Perth Writers’ Festival 2013

Another year has come and gone for my local writers’ festival. Once again I joined my fellow reading nerds and aspiring authors to descend upon the grounds of UWA. This year there were 30,000 of us who felt the need to spend three days of lovely weather discussing books.

This year I spent a lot of the three day in writing workshops and less time at discussion/interview sessions. There is always room for improvement in writing, so what better way than sitting down with an expert and two dozen peers to discuss and practice. I’d like to thank the various experts who all had some interesting insights and tips: Susan Midalia (short stories – literary focus), Belinda Castles (finding your voice and turning that story into reality), LA Larkin (thriller writing, great tips and she is also running a longer course with the Sydney Writers Centre) and Parker Bilal (crime writing, developing the characters and structure).

This isn’t to say that I didn’t get the chance to see any talks. The discussion of Antarctica was fascinating and puts it on the list of places I’d like to visit before climate change has its wicked way with it. The discussion with Major General John Cantwell and former WA premier Geoff Gallop about why it is necessary to help remove the stigma around mental illness was fantastic. John managed to pretend he wasn’t suffering PTSD for 20 years, which is just amazing considering some of the the ramifications it was having on him. Another great session was with David Petrarca, Sue Masters and James Bradley discussing how TV storytelling now rivals cinema and literature. It is quite clear that subscription TV and services like Netflix are changing the game for production of TV, which is why we are seeing great writing, great acting and decent budgets to give us programming I actually want to watch. James Bradley made a very poiniant comment: we have to stop ragging on Master Chef and other boring and mindless TV shows, their popularity allows decent TV to be funded. Finally, on Sunday I was introduced to two new (for me) authors in the panel discussion on thrillers with Andrew Croome, LA Larkin and Steve Worland. I’m looking forward to reading Andrew and Steve’s books, and of course Louisa’s new novel Thirst.

But, now the festival is over for another year. This picture sums up the take home message for me from this year’s Perth Writers’ Festival:

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New climate info graphic

I wrote a little satirical book review about a notorious science journal called Energy & Environment, which is the go-to place for people who think the Earth is flat and that climate change isn’t happening. I’ve written a few articles on the topic myself and I’m also rather active in promoting climate science and renewable energy (just read my Twitter and Facebook feeds). As a result the author of the Infographic below – Allison Lee – contacted me. So enjoy a few climate facts from the graphic below and share it to continue to raise awareness.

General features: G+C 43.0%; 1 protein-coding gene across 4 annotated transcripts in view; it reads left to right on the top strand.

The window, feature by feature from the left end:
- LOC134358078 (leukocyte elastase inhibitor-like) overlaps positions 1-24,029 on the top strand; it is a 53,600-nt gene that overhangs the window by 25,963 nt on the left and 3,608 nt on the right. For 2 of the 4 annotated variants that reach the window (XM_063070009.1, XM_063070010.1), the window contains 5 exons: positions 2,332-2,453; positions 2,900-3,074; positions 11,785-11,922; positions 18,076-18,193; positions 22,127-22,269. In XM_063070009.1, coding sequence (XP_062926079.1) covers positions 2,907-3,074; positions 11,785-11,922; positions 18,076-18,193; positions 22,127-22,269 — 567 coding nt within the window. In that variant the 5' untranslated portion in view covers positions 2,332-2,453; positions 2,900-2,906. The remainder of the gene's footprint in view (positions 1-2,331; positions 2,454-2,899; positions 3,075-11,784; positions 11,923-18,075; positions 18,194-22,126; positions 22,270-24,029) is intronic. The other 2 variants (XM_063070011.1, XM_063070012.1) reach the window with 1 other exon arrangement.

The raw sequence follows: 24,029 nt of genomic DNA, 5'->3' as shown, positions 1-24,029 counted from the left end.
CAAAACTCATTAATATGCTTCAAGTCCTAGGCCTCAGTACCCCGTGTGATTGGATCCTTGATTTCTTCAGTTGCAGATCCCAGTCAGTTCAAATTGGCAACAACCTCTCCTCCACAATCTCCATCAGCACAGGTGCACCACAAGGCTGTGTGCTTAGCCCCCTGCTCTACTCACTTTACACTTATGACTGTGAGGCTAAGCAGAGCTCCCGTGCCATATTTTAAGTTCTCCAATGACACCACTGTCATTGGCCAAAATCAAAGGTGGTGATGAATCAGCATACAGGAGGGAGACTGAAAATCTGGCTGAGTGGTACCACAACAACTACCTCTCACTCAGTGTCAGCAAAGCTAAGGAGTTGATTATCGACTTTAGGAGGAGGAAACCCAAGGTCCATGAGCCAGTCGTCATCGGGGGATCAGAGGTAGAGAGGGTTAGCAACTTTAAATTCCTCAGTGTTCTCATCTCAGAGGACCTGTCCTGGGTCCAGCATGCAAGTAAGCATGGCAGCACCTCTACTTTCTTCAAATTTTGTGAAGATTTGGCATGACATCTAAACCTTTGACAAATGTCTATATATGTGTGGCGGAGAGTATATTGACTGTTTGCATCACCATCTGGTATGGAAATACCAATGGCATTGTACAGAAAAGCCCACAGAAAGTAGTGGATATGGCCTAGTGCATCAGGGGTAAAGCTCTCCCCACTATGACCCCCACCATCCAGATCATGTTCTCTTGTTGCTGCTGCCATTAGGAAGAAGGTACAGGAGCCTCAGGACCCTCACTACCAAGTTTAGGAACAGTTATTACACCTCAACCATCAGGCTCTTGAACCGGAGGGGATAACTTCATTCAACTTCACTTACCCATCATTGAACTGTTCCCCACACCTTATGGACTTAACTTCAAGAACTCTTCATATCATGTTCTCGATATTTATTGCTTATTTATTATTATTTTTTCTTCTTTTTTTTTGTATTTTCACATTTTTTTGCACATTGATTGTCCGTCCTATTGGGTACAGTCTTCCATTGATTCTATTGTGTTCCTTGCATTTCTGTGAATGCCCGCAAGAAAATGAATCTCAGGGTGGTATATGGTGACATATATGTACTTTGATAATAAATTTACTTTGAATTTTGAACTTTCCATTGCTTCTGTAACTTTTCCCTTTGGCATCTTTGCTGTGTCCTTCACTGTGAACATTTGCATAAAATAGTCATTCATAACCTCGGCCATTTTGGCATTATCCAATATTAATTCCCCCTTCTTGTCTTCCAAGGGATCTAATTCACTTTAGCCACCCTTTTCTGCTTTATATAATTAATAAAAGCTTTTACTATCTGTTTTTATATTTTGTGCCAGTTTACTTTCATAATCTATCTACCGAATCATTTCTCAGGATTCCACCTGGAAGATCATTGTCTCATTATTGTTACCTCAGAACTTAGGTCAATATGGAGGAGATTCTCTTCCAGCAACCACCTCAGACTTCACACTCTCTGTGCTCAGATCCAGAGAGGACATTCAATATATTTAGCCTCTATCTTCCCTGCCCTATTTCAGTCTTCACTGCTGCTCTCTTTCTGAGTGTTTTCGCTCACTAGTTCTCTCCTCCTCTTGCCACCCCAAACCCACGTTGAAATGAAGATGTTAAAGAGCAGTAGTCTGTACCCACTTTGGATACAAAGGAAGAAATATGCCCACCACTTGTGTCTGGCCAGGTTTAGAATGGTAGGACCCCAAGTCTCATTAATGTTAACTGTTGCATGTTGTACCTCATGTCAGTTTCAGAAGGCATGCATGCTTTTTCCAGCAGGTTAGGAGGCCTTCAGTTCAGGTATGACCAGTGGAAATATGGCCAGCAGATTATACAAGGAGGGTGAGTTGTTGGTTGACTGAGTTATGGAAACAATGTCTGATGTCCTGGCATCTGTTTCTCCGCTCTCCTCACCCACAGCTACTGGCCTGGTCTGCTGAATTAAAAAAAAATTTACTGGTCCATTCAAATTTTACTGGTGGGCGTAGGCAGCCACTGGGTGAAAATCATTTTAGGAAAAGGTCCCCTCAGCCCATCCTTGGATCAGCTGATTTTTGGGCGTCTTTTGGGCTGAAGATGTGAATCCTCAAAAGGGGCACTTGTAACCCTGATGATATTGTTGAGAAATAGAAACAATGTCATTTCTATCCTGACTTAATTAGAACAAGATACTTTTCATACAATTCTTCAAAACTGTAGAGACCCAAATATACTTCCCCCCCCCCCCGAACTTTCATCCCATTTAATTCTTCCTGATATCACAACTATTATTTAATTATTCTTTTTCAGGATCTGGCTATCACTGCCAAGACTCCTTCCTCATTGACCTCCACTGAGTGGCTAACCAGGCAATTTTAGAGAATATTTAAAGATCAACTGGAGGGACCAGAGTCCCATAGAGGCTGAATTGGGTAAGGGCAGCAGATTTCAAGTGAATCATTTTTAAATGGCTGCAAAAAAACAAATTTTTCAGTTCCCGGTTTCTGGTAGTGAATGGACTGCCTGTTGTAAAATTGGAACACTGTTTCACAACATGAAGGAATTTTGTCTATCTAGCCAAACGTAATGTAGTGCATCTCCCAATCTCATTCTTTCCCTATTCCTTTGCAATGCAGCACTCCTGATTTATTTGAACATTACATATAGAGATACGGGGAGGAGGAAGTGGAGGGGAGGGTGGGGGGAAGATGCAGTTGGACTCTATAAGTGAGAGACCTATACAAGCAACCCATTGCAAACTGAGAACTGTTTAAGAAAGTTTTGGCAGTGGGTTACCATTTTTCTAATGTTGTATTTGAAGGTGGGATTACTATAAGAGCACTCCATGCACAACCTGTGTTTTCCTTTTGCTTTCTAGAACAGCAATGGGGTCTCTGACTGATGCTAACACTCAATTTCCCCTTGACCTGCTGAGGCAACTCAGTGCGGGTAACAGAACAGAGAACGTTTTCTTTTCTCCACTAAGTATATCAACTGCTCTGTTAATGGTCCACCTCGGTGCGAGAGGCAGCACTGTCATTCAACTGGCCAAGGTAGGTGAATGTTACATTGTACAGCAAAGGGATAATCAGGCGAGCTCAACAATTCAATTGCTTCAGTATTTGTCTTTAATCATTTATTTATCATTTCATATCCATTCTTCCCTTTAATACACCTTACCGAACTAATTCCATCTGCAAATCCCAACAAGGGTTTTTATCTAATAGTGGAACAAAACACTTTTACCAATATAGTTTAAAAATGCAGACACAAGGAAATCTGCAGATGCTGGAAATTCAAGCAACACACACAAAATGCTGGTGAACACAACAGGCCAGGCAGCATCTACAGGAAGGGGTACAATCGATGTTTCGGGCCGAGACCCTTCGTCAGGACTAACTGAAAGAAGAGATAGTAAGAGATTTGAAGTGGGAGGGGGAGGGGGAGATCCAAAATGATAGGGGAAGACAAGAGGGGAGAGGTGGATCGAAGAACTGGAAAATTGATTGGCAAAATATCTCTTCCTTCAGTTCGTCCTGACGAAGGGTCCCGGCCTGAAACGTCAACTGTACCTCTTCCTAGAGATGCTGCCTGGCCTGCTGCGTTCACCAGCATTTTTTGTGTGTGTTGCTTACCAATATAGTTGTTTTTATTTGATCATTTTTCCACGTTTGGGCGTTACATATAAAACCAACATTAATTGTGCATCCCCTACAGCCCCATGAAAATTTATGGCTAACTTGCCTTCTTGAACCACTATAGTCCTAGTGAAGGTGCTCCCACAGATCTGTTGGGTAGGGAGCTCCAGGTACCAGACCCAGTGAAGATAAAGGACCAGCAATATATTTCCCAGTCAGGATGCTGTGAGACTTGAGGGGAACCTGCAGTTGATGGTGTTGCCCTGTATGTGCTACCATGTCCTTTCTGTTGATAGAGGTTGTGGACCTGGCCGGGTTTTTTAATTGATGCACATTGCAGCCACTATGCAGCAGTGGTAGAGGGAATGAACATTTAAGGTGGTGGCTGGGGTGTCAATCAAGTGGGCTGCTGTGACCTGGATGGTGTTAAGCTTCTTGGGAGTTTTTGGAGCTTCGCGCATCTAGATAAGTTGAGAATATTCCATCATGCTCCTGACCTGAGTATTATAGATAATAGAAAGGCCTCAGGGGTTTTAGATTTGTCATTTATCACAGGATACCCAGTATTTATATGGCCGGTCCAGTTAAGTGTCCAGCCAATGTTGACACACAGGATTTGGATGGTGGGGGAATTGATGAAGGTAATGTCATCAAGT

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Created by: Learnstuff.com

Book Review: Arctic Floor by Mark Aitken

Arctic FloorArctic Floor by Mark Aitken
My rating: 3 of 5 stars

There is nothing quite like a marketing executive, especially when they work in publishing. These are the people who come up with the fantastic ideas like: dog on the cover because dogs sell books, no dogs in the book; bright and cheery cover art, book about a serial killer; quotes recommending the book by famous authors, authors that have the same publisher. In this case the marketing department came up with a brilliant idea: Matthew Reilly is an Australian author who sells a lot of books, let’s mention him on the cover, despite the fact that the two authors write in a completely different style.

I grabbed Mark’s book from my local library because I saw he had a new book out, the third in a series, and I hadn’t heard of him previously. A fellow Aussie author, with a comparison to Matthew Reilly on the cover: this should be gold. Needless to say, the marketing people drew me in with false advertising. Mark’s book is a thriller and was a decent read, but he was more Cussler or Archer than Reilly. In fact, I was more reminded of Sahara (swap baking temperatures for freezing cold) than I was of Ice Station.

False advertising aside, this is quite a decent thriller. Worth a read, if you are after a James Rollins or Clive Cussler style novel. I’d expect later books in this series will probably “grab” the reader more, so maybe check out Mark’s new one.

View all my reviews